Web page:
Rangana Herath traps Pakistan, wraps up series for Sri Lanka
Man shoots at another over minor bike accident in Narela

When tennis stars raise a different kind of bar

Applebee's is a restaurant that has served as an anchor of player life since it opened in 1997.

Jamie Murray at Applebee’s, a restaurant packed with tennis players during the Cincinnati Open. (NYT) Jamie Murray at Applebee’s, a restaurant packed with tennis players during the Cincinnati Open. (NYT)

Tennis players are used to hopping among some of the world’s most exciting cities, but during the Western & Southern Open, they find a different sort of sizzle.

The tournament, also known as the Cincinnati Masters, is 23 miles northeast of downtown Cincinnati and is the lone suburban stop for most of the world’s best players, forcing them to adapt to staples of American life. Among those staples is a restaurant that has served as an anchor of player life since it opened in 1997: Applebee’s.

Tucked next to a Marriott that serves as an official hotel of the tournament, Applebee’s has been packed by players for years, not only for its reliable food, but also for its convenience and long hours. The restaurant is open until 1 a.m., making it the lone option for those playing long matches during night sessions.

After winning a late-night semifinal in 2011, Jelena Jankovic found herself at Applebee’s, and she was followed moments later by Andrea Petkovic, her her opponent. “Starving, there’s no food, then me and my opponent, we were in Applebee’s, half asleep,” she said, closing her eyes and miming shoving food into her mouth.
Applebee’s often becomes an intersection for those who have played, are soon to play or are related to those about to play.

After winning a doubles match Tuesday, Robert Lindstedt waited at the bar for a carryout order. Jamie Murray, part of the team Lindstedt and his partner had beaten that day, ate at a table near the door, his eyes locked on a screen showing a women’s match that was rounding out the day’s play. In a nearby booth, João Sousa ate with two friends. His next opponent was Murray’s brother, Andy.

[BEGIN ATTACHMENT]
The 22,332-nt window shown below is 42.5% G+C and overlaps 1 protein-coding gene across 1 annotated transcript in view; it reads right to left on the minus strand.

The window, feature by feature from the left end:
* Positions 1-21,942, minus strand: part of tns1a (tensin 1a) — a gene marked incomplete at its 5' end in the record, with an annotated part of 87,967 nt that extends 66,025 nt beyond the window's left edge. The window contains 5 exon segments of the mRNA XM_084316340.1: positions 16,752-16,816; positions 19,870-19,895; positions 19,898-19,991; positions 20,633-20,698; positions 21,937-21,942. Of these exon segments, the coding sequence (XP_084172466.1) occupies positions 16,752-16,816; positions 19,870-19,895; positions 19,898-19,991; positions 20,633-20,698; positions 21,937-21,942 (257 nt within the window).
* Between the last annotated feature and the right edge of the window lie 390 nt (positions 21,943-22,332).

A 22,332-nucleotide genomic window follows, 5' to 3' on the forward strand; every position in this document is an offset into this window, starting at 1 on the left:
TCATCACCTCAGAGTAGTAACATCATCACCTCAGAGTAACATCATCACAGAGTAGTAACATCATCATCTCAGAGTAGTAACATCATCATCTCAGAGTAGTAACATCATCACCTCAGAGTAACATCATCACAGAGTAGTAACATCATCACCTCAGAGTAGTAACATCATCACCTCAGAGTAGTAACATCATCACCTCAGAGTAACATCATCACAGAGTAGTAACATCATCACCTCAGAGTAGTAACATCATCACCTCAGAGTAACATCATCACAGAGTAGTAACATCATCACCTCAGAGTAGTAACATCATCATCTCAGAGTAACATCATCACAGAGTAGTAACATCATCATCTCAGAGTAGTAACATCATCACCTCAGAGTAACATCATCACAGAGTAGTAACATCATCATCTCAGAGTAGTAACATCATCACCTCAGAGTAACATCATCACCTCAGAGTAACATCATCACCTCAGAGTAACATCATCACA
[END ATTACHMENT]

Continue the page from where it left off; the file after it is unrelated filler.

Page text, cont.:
No tables available

Eugenie Bouchard, 20, who reached the Wimbledon final in July, dragged her coach, Nick Saviano, from their hotel to the restaurant on the eve of the tournament. “I wanted to go there; I’m the one who pushed him,” she said. “He thinks he’s maybe too classy for that, but I was like, ‘Applebee’s is great, you know?’ ”
When they arrived at 7:45 on Sunday evening, there were no tables available, so they ate at the bar. “He wasn’t a fan that we sat at the bar, but I thought that was cool, too,” Bouchard said. “We didn’t have to talk. Let’s just watch TV and eat.”

During the tournament, a majority of the seven televisions that encircle the bar at the center of the restaurant are tuned to tennis, though Cincinnati Reds baseball games and preseason football are also regularly on.
John Isner, the highest-ranked American man, defends American culture to European players when the tour rolls through Mason – the tournament’s home for the last 35 years – assuring them that baseball is interesting and that the food is delicious.

“I always say Carrabba’s has great Italian food to a couple of the Italians, and they look at me and laugh,” he said of another restaurant in Mason. “I still stand by that. I don’t know, I think it’s easy. Everybody has their own car, it’s easy to drive here. You’re not fighting awful traffic and mopeds and all sorts of the stuff in Rome.”
Isner wins a much higher percentage of his matches in the United States than in tournaments abroad. He said that his ease with the surroundings of places like Mason translated to on-court success.

“I’m super comfortable; I think most Americans are,” he said of staying in Mason. “I prefer Cincinnati, personally, over a tournament like Madrid or something. For me, it’s better. There’s a lot to do here, in my opinion.”

Ivan Ljubicic, a retired Croatian player who played in Mason 10 times, now travels the tour as Milos Raonic’s coach.

That week of the year

“Especially coming from Europe, when I eat my first meal at Applebee’s, I feel. …,” Ljubicic said, puffing out his cheeks and holding his arms out to indicate the width of a sumo wrestler. Then he added, “But the desserts are fantastic, it has to be said.”

Just as players adapt to Applebee’s, Applebee’s must adapt to players. Before the tournament began, the restaurant’s manager made a special trip to buy a case of Perrier, which he said customers order only during this week of the year.

Among those asking for Perrier was Karin Knapp, an Italian who superstitiously went to Applebee’s for three straight nights as she kept winning, refueling with steak and chicken dishes while relaxing in an environment she found foreign but enjoyable.

“In Italy, you don’t have so many televisions around,” she said. “We enjoy it.”

Not everyone is satisfied with Mason’s offerings. Maria Sharapova rented a house during the tournament and has been cooking much of her food there.

“It’s really slim pickings here, in terms of the healthy options,” she said.

Do you like this story